hadassah hospital arad.
(photo credit: Oz Schechter)
Where have all the doctors gone? Although this question is only partially relevant today - due to the nationwide shortage of certain specialists and of general practitioners in certain parts of the country - it will be almost universally true in years to come. Better-paying and more convenient jobs in computers and engineering, the brain drain, the increase in the percentage of women doctors (who tend to work part time) and other influences are working to destroy the truth of the axiom that Israel has more doctors per 1,000 residents than any country in the world.
If we think we have "too many" physicians, we are living in the 1990s, when thousands arrived from the former Soviet Union. That source has largely dried up.
The Israel Medical Association, whose membership constitutes most of the doctors in the country, is so worried that it recently devoted most of an issue of its journal, Zman Harefuah, to the theme "Is There a Doctor Around?" and warning that we are approaching the point of no return.
Although the Health Ministry has been rather quiet about the trend, ministry deputy director-general for economics Gabi Bin-Nun - who headed a committee to investigate future manpower needs - recently stated that unless the number of medical students is doubled immediately, the country will soon find itself with the lowest rate of physicians per 1,000 citizens. This will constitute a "manpower catastrophe," he said. "We have asked the Prime Minister's Office and the Council for Higher Education's planning and budgeting committee to immediately approve funds for increasing the number of medical and nursing students. Nothing was done over the years because the ratio was high, but now it is clearly dropping. The population is growing and ageing, and the need for medical and nursing care is expanding," Bin-Nun says. "It takes seven years to educate a physician, and even longer to train medical specialists."
ACCORDING TO Bin-Nun's report, the number of licensed physicians under 65 was 25,138 last year, or 3.53 per 1,000 residents. Since 1999, this rate has been dropping, and without intervention, it will reach 2.72 in 2020. The annual number of medical graduates, he said, must immediately be increased to 600.
Bin-Nun's statistics were backed by a 164-page report titled "Manpower in the Health Professions" issued by the ministry last month. According to the section on physicians, it was noted that the number of new medical licenses issued has continued to decline from the middle of the 1990s to only 575 in 2006. Half were granted to women, compared to only 39% in the Eighties. Only 14% of doctors in 1948 were women. There has been such a decline in doctors from Eastern Europe that the number of new Israeli medical school graduates - between 250 and 300 a year - has risen above that figure. In addition, 9.5% studied in Western Europe, 6% in America and 2% in Asia/Africa.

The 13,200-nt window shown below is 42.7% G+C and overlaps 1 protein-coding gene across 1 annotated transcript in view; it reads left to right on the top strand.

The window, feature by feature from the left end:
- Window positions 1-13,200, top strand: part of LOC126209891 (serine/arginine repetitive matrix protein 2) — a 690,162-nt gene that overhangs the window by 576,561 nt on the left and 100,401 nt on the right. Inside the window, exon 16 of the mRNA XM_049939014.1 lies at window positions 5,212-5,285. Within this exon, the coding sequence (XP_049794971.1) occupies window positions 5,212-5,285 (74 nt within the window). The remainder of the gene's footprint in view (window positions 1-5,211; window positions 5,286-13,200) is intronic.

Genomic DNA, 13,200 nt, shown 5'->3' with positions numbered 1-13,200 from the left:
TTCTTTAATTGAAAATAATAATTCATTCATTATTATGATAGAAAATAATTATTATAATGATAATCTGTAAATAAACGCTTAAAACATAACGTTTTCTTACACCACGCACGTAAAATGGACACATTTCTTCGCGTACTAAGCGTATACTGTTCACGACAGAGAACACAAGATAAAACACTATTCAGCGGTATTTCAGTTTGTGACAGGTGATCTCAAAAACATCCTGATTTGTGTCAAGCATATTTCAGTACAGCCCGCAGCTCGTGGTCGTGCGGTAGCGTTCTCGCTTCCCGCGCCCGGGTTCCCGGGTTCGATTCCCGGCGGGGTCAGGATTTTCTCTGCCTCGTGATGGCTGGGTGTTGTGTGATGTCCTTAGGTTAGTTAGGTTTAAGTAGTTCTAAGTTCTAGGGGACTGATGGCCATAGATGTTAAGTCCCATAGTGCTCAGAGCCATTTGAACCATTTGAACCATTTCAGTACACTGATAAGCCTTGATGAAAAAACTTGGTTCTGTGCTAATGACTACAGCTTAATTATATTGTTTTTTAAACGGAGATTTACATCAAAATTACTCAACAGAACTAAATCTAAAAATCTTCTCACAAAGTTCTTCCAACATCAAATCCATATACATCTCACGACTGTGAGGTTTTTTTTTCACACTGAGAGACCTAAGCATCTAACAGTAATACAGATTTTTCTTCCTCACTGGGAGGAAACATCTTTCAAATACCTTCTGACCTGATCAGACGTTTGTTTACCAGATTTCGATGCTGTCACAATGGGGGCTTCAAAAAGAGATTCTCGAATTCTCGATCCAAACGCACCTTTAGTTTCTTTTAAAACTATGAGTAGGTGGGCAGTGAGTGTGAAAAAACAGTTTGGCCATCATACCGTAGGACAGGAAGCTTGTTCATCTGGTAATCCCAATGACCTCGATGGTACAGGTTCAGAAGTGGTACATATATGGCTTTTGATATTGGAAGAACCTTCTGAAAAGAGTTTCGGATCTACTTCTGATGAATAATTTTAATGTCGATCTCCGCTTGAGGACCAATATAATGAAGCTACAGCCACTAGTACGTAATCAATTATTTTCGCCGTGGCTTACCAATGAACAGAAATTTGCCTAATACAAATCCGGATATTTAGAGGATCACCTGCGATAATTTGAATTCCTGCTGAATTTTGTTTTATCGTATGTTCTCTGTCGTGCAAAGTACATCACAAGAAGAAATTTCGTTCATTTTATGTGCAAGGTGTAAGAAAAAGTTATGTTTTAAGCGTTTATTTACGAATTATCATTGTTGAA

Many of the foreign graduates receiving an Israeli MD license are Israelis whose grades were not high enough to be accepted to one of Israel's four university-affiliated medical schools. Of the 32,371 Israelis holding medical licenses today, more than 7,000 are over 65. Last year, there was 283 Israelis per physician under retirement age, compared to 267 10 years ago. Only 30% of Israeli physicians are under 45, according to the ministry report. Four in 10 doctors are women today, compared to 37% in 1997, and half of those under 45 are women - indicating a definite trend for the future.
As for doctors who have completed a medical specialty, there are almost 15,000, with 12,000 under 65. A growing share of doctors are going into a specialty or sub-specialty - 1.7 under 65 per 1,000 Israelis in 2006 compared to 1.4 in 1995. And women now constitute 34% of the specialists, compared to only 27% in 1995. About half of all specialists are in internal medicine, pediatrics, family medicine, obstetrics/gynecology and psychiatry.
ALL THIS means there are fewer general practitioners to go around, with doctors seeking specialties and likely to earn more from offering private medical services. A quarter of the specialists are immigrants. Half of all family doctors and pediatricians are women today. There are relatively few female surgeons, but relatively more women in oncology and psychiatry.
Bin-Nun was the only member of the Halevy Committee - headed by Shaare Zedek Medical Center director-general Prof. Jonathan Halevy - to oppose the establishment of a new medical school to produce more doctors. The senior ministry official argued that the existing medical schools can easily expand.
But despite ministry opposition to the establishment of a fifth medical school, it was actually approved in principle a few weeks ago by the Council for Higher Education, which decided it would be set up in the Galilee to develop that region and alleviate the expected shortage of physicians. Such an idea has been promoted for years by Shimon Peres.